December 11, 2015 at 12:01 am
Alejandro Del Rosario
Despite his brash talk and bragging that he has killed more than 1,700 criminals, Davao Mayor Rodrigo Duterte continues to fire up the interest of voters even as he hinted he may not be able to finish his term for health reasons.
Amnesty International, the London-based human rights watchdog, has raised its concern on what a Duterte presidency could be like. Summary killings and extrajudicial executions could be the norm.
Local human rights advocates caution voters to be careful what they wish for. Some sectors, however, welcome how Duterte’s iron-fist treatment of criminals, particularly those who commit heinous offenses like murder, rape and drug-trafficking, which earned his city of Davao a reputation of being one of the safest cities in the world. There are even opinion writers who romanticize the tough, no-nonsense mayor perhaps because his rivals are blah, boring and perceived as the same rehashed politicians. People like Duterte’s tough-guy image. When he says he will feed and fatten the fish in Manila Bay with the bodies of criminals, somehow one gets a sense he can deliver on his threat.
I myself have given Duterte the moniker “Rody Do Dirty” as a play on words instead of the “Dirty Harry” tag of Manila Mayor Fred Lim who gained the rep after the Clint Eastwood role in the film of the same title. A reader who didn’t quite get it said I gave Duterte the Do Dirty label because I was an attack dog for a certain candidate. For the record, in the same column I wrote about Duterte, I made clear I don’t see anyone of the five presidential candidates worth voting for.
If Duterte himself said he’s going to do the dirty job of sweeping out criminals—feet first—then by all means, he has earned the tag “Rody Do Dirty.” It is dirty work, but someone has to do it because crime has gotten out of hand. Local governments and police enforcers failed miserably in protecting the citizenry. There are even instances when policemen rob and rape female suspects in their custody. Clearly, Duterte’s surge in the SWS poll surveys as the most preferred candidate for president is being driven by the runaway crime. I have no problem with Duterte bringing back the death penalty and executing death convicts on a weekly basis. Who knows it may put the fear of God back in the dark heart of criminals who kill their victims. It may also decongest death row in the national penitentiary.
Whenever I take a taxicab, I often ask the driver who is his choice for president in 2016. The answer in four out of five is Duterte. My random survey may not be as scientific compared to SWS but no one commissioned and paid me. Somehow, the taxi drivers’ response to “Dirty Rody” reflects their desperation to finding a savior from the perils they experience at the hands of “holduppers” who steal their earning, their taxicabs and sometimes even kill them to eliminate witnesses. I can empathize with their plight and the attraction to Duterte’s brand of vigilante justice.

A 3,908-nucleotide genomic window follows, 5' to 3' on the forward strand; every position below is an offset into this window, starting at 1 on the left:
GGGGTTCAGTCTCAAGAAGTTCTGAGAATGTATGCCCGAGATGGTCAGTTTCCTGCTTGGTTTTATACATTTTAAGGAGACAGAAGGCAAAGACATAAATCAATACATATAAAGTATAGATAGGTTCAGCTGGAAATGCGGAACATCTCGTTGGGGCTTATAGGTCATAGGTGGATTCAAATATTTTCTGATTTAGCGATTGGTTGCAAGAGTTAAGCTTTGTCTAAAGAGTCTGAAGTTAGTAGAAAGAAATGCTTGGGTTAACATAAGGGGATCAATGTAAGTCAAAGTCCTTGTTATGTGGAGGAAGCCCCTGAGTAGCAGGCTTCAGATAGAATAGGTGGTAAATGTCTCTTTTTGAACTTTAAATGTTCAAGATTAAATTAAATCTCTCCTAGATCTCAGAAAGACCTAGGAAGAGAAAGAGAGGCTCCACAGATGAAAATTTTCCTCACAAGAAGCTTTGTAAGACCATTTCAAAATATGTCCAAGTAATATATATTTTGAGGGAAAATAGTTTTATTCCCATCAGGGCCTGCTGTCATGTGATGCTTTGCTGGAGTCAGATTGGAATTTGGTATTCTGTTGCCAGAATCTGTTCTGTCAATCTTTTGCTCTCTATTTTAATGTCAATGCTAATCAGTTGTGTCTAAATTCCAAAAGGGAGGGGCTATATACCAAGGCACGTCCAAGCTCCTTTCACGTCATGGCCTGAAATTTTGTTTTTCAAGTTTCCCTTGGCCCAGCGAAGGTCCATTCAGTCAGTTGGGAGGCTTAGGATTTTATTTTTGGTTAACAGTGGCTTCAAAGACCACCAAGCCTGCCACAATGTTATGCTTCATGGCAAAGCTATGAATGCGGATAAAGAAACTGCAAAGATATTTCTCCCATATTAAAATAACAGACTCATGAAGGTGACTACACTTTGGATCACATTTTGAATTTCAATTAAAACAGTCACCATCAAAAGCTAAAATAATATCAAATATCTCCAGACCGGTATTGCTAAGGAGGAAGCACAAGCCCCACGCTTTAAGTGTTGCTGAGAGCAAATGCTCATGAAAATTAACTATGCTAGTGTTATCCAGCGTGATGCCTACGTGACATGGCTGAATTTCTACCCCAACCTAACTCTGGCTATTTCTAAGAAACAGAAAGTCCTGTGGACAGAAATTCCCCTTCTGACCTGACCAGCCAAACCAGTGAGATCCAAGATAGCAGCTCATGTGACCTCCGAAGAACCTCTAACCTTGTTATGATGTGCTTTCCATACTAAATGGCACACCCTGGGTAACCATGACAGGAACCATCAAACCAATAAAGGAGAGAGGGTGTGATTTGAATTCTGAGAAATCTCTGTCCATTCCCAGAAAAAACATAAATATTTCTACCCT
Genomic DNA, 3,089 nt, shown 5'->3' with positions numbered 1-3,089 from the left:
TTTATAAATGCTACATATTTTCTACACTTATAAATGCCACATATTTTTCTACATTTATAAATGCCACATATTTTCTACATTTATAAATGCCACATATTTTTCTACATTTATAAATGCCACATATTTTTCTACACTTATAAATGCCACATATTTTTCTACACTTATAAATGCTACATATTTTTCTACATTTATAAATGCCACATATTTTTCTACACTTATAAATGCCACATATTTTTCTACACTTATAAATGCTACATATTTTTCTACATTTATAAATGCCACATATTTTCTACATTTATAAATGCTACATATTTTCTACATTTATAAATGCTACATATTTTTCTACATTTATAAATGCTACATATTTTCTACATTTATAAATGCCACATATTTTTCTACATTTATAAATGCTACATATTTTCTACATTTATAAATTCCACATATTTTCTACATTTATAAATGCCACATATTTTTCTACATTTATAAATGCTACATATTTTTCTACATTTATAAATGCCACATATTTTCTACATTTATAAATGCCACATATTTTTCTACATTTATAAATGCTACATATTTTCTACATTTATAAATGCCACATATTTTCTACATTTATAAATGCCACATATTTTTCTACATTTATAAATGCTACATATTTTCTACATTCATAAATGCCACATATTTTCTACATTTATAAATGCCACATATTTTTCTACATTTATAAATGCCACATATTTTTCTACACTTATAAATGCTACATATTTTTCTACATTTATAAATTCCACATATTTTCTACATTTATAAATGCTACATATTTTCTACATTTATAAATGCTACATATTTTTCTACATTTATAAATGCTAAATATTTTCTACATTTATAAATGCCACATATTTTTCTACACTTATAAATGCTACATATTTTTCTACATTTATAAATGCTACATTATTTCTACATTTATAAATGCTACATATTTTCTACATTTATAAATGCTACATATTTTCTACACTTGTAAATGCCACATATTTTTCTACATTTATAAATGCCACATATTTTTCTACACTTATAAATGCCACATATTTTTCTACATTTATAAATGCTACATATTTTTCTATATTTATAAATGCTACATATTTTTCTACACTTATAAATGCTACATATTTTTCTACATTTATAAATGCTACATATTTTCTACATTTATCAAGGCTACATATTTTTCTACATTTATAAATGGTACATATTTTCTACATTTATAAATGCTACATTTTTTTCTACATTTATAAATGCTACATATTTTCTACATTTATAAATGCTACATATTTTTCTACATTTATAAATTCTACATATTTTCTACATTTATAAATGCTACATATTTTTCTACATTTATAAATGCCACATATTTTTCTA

To be fair, there are some redeeming features of Duterte’s campaign platform like his proposal for a federal form of government and to abolish Congress IF it becomes an obstruction to meaningful reforms. The people are tired of lapdog legislators who sell out to the President to gain favors and pork barrel funds. But can we be assured that Duterte won’t abolish Congress just because it does not agree with his policy? It’s such a leap of faith to entrust too much power on just one man without the Constitutional check and balance.
Spurious land titles
Eric San Juan, host of the weekly news forum Balitaan sa Rembrandt, sent us this interesting item on the proliferation of spurious land titles in the country. The revelation is the subject of a 110-page book by activist and author Daniel Frieneza launched at the Hotel Rembrandt in Quezon City last week. Frieneza who did extensive research on how the use of the Torrens title dating from the Spanish times to the present, had been abused and given rise to hundreds of thousands of fake land titles.
Quite possibly, even the land where SM Megamall and Trinoma in Quezon City are sitting on could have doubtful provenance. This was according to lawyer Virgilio Pablico of the chief of the legal section of the Criminal Investigation and Detection Group whose help Frieneza enlisted in the writing of his book. The proliferation of fake land titles was exposed in 1964 during the time of former President Diosdado Macapagal, Land Registration Commissioner Antonio Noblejas and National Bureau of Investigation Director Jolly Bugarin. Some 100,000 Original Certificates of Titles (OCTs) with no probative origin were discovered and the resolution of some of these cases are still pending.
In his book, “The Torrens System: A Gateway for the Flooding of Fake Land Titles,” Frianeza chronicled how land grabbers took large tracts of land when the country was still under Spanish colonial rule. The practice continued to the present where fake OCTs have been replicated into millions of Transfer of Certificates of Titles (TCTs). A flawed justice system that sometimes decide land litigation cases in favor of the moneyed and landed gentry abetted the ownership of fake titles.
I suggest readers buy the book if they have interests in real estate, business and the law.